The Karen Blixen Camp Trust helicopter flew an extraordinary number of hours in the second half of 2020 due to the demand for increased reconnaissance, collaring operations, increased conflict and an EMS flight. In total, the helicopter flew 91.5 hours in the third quarter alone with missions including aerial patrol in the Mau Forest, collared elephant monitoring in places as far away as Baringo, conflict incidents and government partner support.
In September, a small team of scouts managed by Kerry Outram patrol the Marmanet Forest in Baringo County, where collared elephant Vasco, supported by the Indianapolis Zoo, resides with his herd. One of the scouts reported an injured elephant in Vasco’s herd so MEP deployed the helicopter on September 20 and brought along SWT and KWS Vet Dr. Limo in hopes of locating the injured elephant and treating him. Using the real-time tracked location of Vasco, we located the herd but were unable to spot the injured elephant. We did note that Vasco was in good health. MEP’s response to conflict in the helicopter received some national media attention when a large male elephant got stuck in a tea plantation in Kericho causing large crowds of local community members to gather. While elephants are not drawn to tea plants as a source of food, it can happen that one strays from the Mau Forest into these tea plantations and then their path is blocked back into the forest. KWS and MEP rangers were on the ground handling the situation; however, the helicopter was needed to quickly push the stubborn bull back to the forests edge. The story was featured nationally in Kenya in The Standard and The Star.
This in addition to an EMS flight that took place on October 1. MEP received an urgent call from Jeffrey Wu that a young boy was charged by a cape buffalo and had serious injuries that needed immediate attention. I quickly flew to pick up the boy and safely transported him to Tenwek Hospital (pictured left) where he received treatment for a puncture wound in his bottom and right side of his stomach. Luckily, he is expected to recover and was very brave during our flight. On October 17, I was involved in a helicopter crash in the Mau region of the Maasai Mara, Kenya. There were no injuries but the Robinson R44 helicopter owned by Karen Blixen Camp Trust was severely damaged and is out of operation indefinitely.
We continued with aerial operations after October and hired an R44 helicopter operated by Helicopter Charters East Africa on an hourly charge. We used this helicopter to re-collar Hannibal (pictured right) alongside KWS and to respond to conflict. We conducted several conflict flights in the Suswa region where a large herd of over 70 elephants were destroying community dams and disturbing herders near Suswa Mountain. Collared elephants Hannibal and Napoleon are in this herd, and though difficult to manage, the community and KWS were very appreciative of the support.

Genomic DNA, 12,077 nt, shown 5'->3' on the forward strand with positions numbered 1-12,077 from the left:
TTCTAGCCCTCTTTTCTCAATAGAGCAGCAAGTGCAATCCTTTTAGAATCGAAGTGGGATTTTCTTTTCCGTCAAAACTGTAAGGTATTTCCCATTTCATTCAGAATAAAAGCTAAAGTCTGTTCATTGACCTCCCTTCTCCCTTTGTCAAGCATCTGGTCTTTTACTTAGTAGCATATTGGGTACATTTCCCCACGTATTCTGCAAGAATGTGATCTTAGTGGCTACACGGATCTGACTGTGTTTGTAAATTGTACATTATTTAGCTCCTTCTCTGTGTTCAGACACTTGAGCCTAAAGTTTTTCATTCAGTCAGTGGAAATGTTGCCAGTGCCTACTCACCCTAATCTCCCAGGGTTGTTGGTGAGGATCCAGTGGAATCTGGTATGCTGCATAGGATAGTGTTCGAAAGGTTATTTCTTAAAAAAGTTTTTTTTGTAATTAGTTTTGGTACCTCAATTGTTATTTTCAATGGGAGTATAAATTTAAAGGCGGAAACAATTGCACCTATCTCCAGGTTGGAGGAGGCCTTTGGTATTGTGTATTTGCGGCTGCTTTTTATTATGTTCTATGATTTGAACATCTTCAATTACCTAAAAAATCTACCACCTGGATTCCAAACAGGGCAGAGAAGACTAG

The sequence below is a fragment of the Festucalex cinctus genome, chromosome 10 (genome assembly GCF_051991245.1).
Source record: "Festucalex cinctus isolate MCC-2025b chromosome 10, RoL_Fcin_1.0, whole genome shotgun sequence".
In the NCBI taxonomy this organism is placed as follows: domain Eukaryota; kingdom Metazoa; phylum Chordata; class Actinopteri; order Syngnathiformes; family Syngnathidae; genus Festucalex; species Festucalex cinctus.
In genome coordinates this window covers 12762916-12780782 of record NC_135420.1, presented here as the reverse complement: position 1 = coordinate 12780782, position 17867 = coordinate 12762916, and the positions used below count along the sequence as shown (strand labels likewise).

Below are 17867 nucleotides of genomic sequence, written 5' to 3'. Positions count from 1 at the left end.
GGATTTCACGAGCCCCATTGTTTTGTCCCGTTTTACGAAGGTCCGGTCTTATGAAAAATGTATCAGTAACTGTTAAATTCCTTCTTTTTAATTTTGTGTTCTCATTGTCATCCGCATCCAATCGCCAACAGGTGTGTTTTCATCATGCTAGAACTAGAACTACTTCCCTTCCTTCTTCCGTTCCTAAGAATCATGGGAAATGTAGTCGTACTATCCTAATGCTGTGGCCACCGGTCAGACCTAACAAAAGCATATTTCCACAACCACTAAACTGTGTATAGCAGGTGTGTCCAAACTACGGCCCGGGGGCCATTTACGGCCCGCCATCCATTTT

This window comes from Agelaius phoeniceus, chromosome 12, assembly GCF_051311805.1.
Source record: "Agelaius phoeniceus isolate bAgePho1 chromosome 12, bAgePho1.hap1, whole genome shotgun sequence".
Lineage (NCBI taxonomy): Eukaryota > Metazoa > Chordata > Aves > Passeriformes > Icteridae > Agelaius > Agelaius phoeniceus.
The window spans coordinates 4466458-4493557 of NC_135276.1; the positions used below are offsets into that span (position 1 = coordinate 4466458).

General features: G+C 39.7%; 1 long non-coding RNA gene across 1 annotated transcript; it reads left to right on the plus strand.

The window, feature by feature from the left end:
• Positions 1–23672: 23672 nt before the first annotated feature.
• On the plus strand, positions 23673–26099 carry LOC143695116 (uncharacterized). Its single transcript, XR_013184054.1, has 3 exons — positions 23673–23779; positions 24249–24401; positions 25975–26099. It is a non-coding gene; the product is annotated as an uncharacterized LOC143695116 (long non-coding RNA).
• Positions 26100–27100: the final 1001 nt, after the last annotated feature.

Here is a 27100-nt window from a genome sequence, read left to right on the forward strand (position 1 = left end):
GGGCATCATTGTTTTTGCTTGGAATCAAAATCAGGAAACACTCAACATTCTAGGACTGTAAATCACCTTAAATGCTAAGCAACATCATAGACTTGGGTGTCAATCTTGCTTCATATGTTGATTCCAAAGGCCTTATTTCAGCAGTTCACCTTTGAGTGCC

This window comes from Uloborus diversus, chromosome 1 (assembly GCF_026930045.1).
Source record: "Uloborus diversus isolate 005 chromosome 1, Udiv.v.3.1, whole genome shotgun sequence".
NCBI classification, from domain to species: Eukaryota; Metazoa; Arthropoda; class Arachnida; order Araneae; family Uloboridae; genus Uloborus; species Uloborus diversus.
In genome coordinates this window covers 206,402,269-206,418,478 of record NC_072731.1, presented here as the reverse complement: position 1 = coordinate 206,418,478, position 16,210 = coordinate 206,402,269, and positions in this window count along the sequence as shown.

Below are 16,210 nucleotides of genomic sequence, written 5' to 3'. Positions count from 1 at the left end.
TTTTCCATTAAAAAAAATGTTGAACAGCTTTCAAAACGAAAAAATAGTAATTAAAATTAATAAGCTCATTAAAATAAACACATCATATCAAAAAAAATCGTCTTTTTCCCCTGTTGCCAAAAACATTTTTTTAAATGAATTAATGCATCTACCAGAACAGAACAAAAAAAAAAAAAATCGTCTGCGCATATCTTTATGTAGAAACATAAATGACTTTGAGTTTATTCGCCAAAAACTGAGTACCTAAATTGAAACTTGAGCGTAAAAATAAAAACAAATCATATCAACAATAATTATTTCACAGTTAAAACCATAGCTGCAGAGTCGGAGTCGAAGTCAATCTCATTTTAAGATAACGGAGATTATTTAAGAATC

Collared elephant Hannibal photographed from the helicopter.
Dr. Jake Wall and I attended the Central Rift Valley Conservation Area National Elephant Action Plan meeting in Naivasha with KWS. It was a good chance to catch up on collaring plans and share updates from the whole Rift Valley. MEP was requested by KWS to analyze the effectiveness of HEC methods deployed by MEP and of specific interest was the use of drones to mitigate HEC. MEP has been working with a consultant to help register our drones and get flight permissions to use them to mitigate HEC and we recently received registration documents for the four drones we have and authorization to operate them for 1 year. This has been a long time coming and I am very excited to get back into the air autonomously.
In early August, Honorable Najib Balala, Kenya’s Cabinet Secretary for Tourism and Wildlife, visited the Maasai Mara (pictured left) and MEP was honored to spend some time with him while launching the national Lion Strategy Plan, visit MEP and tour the Mara together. On this trip I also met marathon world record holder Eliud Kipchonge who was visiting the Mara for the first time with Hon. Balala. On October 31, I attended a joint celebration of the one-year anniversary of the Maasai Mau Forest reclamation. Attended by high level government officials and local agencies committed to protecting the Mau Forest Complex, a tree planting ceremony took place at the Senetwet Primary School in Maasai Mau Forest. The ecological, social, and economic significance of Maasai Mau Forest (MMF) Block to Kenya, Eastern African region, Africa and the World, cannot be overemphasized. The continuous widespread encroachments and destruction of the forest block presents environmental, economic and security threats. These threats are being addressed by the government with a land reclamation process, which MEP supports.
Planting a tree alongside MEP partners.
2020 has been a challenging year globally and as we wind the year to a close it is always good to reflect on positive stories and Mara Elephant Project has a big one to share. This year MEP raised a record amount of funding, and in December it was our largest fundraising month in the history of the organization, all THANKS TO YOUR SUPPORT. We are humbled by the overwhelming support donors like you have given our organization in a very trying year.